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Israel's Women of the Wall inspire 'cutting-edge' fashion line

The Jewish feminist activists who pray at the Western Wall have inspired designers at Comme Il Faut, one of Tel Aviv’s top fashion houses.

By Shira RubinCorrespondent / November 18, 2013

Former Israeli beauty queen Yana Kalman models Comme Il Faut's new winter collection, inspired by the Jewish feminist group known as Women of the Wall. The line, called 'There is none other besides her' includes feminine versions of traditional Jewish Orthodox menswear.

Courtesy of Anna Yam

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Jerusalem

For 25 years, the Jewish feminist activists known as Women of the Wall have faced arrests, court battles, and allegations of upsetting public order for wrapping themselves in prayer shawls and carrying Torah scrolls – two accoutrements normally reserved for men – at the Western Wall, Judaism’s holiest site. 

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Though the WOW movement has gained momentum in recent months, it has largely failed to garner much mainstream support in Israel, where much of the population is secular and the more modern, gender-egalitarian Reform and Conservative streams of Judaism are fairly marginal among religious Jews. 

But the women activists have caught the eye of designers at Comme Il Faut, one of Tel Aviv’s most cutting-edge fashion houses, and inspired their 2013-14 winter collection – entitled "There is none other besides her."

“We heard that the Women of the Wall wanted to pray out loud, which in Judaism is: Oi va voy, the responsibility is for men, and women have to shut up,” says the company's secular CEO and founder Sybil Goldfiner, who adds it's a perfect match given her company’s penchant for social commentary.  “We saw their stand for women’s rights really admirable.”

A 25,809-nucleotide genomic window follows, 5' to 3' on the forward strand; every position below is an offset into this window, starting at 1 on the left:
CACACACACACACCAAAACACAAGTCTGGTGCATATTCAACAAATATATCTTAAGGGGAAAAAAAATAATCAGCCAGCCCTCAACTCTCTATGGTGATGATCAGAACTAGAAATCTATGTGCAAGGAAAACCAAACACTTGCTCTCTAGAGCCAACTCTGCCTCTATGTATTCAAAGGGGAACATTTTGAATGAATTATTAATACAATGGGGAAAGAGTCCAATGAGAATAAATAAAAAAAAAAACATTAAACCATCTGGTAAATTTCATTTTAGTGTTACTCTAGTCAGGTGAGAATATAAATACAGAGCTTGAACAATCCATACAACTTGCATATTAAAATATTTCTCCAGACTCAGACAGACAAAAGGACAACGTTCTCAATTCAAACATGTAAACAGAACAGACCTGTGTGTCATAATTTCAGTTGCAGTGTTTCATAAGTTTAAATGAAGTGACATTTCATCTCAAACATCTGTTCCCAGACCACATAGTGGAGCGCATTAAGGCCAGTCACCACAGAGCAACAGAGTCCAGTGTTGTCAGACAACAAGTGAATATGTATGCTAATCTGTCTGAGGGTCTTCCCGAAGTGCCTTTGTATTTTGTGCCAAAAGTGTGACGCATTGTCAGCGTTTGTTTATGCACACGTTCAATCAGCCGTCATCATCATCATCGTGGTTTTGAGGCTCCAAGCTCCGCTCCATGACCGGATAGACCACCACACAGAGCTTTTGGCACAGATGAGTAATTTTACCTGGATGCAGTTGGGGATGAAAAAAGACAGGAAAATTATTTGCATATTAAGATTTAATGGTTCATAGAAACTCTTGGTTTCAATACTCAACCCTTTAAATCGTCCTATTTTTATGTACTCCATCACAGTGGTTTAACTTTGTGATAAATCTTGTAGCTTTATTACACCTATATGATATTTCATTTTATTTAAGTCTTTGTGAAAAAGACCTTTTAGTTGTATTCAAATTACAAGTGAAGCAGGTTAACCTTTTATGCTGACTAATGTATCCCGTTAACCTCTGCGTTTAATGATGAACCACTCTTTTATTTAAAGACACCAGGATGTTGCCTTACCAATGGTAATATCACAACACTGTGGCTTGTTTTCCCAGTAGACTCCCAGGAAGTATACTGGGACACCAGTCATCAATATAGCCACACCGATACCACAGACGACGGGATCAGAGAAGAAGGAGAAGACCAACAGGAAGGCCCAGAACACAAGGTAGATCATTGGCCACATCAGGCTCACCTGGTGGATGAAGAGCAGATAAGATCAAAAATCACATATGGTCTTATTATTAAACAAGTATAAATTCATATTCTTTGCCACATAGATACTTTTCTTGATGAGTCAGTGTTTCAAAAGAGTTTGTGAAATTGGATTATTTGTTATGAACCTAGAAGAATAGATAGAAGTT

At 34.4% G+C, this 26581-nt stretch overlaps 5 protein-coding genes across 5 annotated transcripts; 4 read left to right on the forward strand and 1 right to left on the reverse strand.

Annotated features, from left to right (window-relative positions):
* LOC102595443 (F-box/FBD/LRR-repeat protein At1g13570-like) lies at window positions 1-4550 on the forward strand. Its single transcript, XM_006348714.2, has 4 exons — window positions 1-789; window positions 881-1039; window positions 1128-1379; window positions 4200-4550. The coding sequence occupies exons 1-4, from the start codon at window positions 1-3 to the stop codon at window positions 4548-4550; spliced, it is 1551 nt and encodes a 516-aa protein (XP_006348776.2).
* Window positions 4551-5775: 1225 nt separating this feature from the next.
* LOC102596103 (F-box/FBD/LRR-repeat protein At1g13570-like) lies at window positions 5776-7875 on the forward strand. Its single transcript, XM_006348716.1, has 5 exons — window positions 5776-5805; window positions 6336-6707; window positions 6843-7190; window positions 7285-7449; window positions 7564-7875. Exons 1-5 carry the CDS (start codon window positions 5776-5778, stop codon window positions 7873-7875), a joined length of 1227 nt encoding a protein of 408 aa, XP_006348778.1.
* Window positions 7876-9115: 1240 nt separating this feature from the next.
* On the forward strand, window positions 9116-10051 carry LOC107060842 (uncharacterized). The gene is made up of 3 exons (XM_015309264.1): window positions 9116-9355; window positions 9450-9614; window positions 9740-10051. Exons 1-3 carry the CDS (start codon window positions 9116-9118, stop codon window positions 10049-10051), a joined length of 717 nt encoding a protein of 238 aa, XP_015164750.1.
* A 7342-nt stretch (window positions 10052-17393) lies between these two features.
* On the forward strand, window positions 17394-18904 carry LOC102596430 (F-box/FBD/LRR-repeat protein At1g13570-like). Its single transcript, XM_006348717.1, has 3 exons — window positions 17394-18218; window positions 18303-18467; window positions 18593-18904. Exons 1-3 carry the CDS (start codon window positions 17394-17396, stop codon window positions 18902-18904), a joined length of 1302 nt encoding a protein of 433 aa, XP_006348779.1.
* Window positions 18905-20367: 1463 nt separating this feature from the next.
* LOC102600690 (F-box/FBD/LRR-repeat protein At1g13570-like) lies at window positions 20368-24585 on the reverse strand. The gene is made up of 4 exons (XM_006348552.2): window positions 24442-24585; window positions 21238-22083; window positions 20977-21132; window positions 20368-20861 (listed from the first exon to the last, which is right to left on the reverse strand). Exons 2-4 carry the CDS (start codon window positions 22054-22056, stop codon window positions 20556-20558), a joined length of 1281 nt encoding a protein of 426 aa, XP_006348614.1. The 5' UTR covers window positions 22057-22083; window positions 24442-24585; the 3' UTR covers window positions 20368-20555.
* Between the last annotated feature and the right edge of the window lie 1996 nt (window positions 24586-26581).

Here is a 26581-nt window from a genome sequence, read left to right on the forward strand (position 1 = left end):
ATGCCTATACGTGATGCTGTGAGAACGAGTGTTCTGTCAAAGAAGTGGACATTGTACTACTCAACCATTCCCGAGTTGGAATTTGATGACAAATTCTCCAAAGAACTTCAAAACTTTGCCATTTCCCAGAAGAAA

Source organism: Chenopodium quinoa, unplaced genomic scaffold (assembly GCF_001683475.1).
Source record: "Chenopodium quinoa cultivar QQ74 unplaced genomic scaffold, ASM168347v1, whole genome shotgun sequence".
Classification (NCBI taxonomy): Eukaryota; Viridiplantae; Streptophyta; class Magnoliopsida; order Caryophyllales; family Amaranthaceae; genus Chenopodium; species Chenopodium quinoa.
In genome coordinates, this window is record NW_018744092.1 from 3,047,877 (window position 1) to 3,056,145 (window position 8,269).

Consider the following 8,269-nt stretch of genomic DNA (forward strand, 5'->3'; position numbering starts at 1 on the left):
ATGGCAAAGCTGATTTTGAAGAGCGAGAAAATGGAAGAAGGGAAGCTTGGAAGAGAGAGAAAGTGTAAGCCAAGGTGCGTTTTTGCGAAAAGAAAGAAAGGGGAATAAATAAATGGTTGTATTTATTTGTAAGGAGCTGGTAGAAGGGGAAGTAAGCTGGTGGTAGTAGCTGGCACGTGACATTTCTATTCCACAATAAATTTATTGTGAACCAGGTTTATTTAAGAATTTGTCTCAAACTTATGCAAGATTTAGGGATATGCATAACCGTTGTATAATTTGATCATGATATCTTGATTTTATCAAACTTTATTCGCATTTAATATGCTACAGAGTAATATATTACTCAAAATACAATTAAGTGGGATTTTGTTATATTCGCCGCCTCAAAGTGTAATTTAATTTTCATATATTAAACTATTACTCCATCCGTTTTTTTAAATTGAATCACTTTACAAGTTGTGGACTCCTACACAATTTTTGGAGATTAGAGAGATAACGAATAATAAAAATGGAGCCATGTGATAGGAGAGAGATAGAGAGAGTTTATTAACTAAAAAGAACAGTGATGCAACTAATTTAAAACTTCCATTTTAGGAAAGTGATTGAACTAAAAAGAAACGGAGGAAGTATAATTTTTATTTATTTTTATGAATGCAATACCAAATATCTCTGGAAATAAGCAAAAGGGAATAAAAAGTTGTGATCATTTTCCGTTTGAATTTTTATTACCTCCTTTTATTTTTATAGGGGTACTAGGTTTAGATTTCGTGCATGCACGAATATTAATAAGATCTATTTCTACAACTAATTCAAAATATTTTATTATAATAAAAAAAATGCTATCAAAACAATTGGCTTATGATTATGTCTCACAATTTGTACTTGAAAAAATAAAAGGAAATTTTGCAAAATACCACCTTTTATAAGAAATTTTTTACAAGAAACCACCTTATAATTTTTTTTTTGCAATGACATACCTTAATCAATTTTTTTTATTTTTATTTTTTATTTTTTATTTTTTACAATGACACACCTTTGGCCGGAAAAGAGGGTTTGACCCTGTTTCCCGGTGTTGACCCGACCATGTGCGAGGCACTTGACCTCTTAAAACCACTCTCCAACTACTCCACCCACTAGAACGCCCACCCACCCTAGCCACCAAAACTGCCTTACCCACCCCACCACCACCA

Tapping into the styles worn by men in the most conservative and socially insulated Jewish community in Israel, the designers tailored elegant silhouettes that are still patently feminine. Starchy white button-down shirts, the fringed prayer shawl (or tallit), and the heavy coat were reinterpreted for pieces such as “Rachel,” which like all of the collection’s pieces is named after a biblical figure.

Beyond the aesthetics, both the designers and the activists hope to bring the controversy around religious pluralism and women’s rights to Israel’s mainstream. The world of Tel Aviv – considered the country’s commercial and cultural “bubble” – and Jerusalem, its religious and political center, "couldn't be farther apart," says WOW's PR director Shira Pruce. “But Jewish women in Israel are hungry for a way to be empowered religiously, without being stifled or silenced.” 

The Comme Il Faut designers attended WOW's 25th anniversary gathering at the Western Wall in Jerusalem, and proceeds from a T-shirt featuring the slogan, We lovingly give permission to one another will go to the organization.

Ms. Goldfiner, the CEO, acknowledges that her line is a political statement, but asserts that from challenging conventional images of beauty to supporting women’s prayer rights, the fashion industry has a social responsibility.

“We don’t want to just be provocative, but for us the personal is political,” she says.

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